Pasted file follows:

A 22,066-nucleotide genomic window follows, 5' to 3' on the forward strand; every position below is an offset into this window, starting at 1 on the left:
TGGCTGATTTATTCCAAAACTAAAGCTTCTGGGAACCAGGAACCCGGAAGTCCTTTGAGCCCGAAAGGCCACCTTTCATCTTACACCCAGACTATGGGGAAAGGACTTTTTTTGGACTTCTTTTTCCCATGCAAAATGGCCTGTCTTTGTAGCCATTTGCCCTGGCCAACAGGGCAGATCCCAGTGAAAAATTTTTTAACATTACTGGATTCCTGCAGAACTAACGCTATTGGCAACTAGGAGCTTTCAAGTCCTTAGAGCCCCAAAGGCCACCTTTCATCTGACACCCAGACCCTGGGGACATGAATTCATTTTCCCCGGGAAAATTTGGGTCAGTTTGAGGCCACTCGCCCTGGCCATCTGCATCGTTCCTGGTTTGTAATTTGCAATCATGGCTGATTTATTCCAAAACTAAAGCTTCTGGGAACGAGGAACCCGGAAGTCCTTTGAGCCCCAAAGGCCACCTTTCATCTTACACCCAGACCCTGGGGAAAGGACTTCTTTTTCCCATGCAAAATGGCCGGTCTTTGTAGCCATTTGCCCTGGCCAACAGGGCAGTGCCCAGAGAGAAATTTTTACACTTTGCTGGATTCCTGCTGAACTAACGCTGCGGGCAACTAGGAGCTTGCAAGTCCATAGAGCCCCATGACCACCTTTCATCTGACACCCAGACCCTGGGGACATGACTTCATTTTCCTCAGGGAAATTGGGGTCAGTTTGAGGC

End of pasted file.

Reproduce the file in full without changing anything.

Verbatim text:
A 22,066-nucleotide genomic window follows, 5' to 3' on the forward strand; every position below is an offset into this window, starting at 1 on the left:
TGGCTGATTTATTCCAAAACTAAAGCTTCTGGGAACCAGGAACCCGGAAGTCCTTTGAGCCCGAAAGGCCACCTTTCATCTTACACCCAGACTATGGGGAAAGGACTTTTTTTGGACTTCTTTTTCCCATGCAAAATGGCCTGTCTTTGTAGCCATTTGCCCTGGCCAACAGGGCAGATCCCAGTGAAAAATTTTTTAACATTACTGGATTCCTGCAGAACTAACGCTATTGGCAACTAGGAGCTTTCAAGTCCTTAGAGCCCCAAAGGCCACCTTTCATCTGACACCCAGACCCTGGGGACATGAATTCATTTTCCCCGGGAAAATTTGGGTCAGTTTGAGGCCACTCGCCCTGGCCATCTGCATCGTTCCTGGTTTGTAATTTGCAATCATGGCTGATTTATTCCAAAACTAAAGCTTCTGGGAACGAGGAACCCGGAAGTCCTTTGAGCCCCAAAGGCCACCTTTCATCTTACACCCAGACCCTGGGGAAAGGACTTCTTTTTCCCATGCAAAATGGCCGGTCTTTGTAGCCATTTGCCCTGGCCAACAGGGCAGTGCCCAGAGAGAAATTTTTACACTTTGCTGGATTCCTGCTGAACTAACGCTGCGGGCAACTAGGAGCTTGCAAGTCCATAGAGCCCCATGACCACCTTTCATCTGACACCCAGACCCTGGGGACATGACTTCATTTTCCTCAGGGAAATTGGGGTCAGTTTGAGGC